Wisconsin SR 35, Great River Road (2005)- I picked this route up near Red Wing, followed it south down river.  The route follows the Mississippi River, not a mile or 2 away but up close.  The road has a few curves among the bluffs, but it mostly a peaceful ride along the water.  The lock and dam towns along the way offer all the diversions you might need.  {cke_protected}{C}%3C!%2D%2Dmstheme%2D%2D%3E{cke_protected}{C}%3C!%2D%2Dmsnavigation%2D%2D%3E
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  ​Arizona
 
Arizona Alt 89 Prescott Valley-  What a great piece of asphalt this is.  Very smooth surface with lots of curves.  High elevation, which means lots of nice vistas.  I scraped more then once on this velvet highway.  Stop often for pictures.  When you reach the old mining town of Jerome, be sure to get something to eat in one of the many local cafes.


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California SR 33-Located in Southern California (south of Bakersfield), this road connects the Cuyuma with Ventura.  A great ride with hundreds of tight curves over the San Madre Mountains, elevation about 6,000 feet.  Not much traffic the day I was there ( mid week)  Good road surface.  At the south end of the highway you'll find the intresting city of Ojai.  I don't know how the 2007 fires affected the area so good idea to check before heading that way.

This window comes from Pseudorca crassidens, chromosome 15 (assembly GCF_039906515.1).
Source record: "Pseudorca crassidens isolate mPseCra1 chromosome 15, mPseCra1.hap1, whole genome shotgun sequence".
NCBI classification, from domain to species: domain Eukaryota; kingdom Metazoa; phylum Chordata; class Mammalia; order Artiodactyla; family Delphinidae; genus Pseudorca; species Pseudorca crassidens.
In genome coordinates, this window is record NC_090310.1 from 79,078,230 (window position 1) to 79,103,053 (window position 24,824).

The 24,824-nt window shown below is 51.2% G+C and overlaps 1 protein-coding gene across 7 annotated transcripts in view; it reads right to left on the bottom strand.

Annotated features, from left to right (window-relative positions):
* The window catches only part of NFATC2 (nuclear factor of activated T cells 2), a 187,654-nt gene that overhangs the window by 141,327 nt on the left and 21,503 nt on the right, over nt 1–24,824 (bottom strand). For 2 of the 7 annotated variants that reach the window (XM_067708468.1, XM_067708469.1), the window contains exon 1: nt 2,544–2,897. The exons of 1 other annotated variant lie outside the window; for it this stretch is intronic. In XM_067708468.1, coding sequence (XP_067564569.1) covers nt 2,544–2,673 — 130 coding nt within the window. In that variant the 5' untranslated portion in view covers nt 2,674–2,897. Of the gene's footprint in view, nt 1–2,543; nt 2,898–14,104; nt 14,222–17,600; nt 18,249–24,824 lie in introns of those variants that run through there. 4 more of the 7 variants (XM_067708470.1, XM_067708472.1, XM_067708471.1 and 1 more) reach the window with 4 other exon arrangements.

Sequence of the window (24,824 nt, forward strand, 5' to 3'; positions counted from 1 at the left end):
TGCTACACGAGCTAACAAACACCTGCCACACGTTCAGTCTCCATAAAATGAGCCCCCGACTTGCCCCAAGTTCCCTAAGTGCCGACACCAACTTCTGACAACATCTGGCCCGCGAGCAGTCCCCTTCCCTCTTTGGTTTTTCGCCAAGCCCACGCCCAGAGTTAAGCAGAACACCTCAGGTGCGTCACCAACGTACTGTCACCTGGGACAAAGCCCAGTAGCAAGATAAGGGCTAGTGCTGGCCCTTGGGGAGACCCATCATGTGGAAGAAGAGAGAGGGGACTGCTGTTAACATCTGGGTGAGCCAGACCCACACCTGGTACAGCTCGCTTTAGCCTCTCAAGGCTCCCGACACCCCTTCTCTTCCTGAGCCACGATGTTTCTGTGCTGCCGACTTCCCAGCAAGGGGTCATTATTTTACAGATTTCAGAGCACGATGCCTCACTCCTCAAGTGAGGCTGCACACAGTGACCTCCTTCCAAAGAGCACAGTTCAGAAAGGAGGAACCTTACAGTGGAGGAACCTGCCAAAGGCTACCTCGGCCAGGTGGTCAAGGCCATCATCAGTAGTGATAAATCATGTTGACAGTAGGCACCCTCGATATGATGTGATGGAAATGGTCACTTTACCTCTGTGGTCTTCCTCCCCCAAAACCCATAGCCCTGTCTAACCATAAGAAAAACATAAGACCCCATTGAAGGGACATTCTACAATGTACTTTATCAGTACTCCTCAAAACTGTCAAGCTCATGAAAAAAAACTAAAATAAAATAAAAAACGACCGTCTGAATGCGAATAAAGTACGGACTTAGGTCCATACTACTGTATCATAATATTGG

California SR 74-  Another great Southern California road.  I used it to escape the San Diego area and head for the desert.  Steep climbs, and lots of curves over the Santa Rosa Mountains.  Long U back curves in the mountain peaks.  About 60 miles of outstanding and challenging riding.  Prepare for climate change as you cross from coast to desert or vice versa.  Once again, I don't know the status of the road after the 2007 wild fires.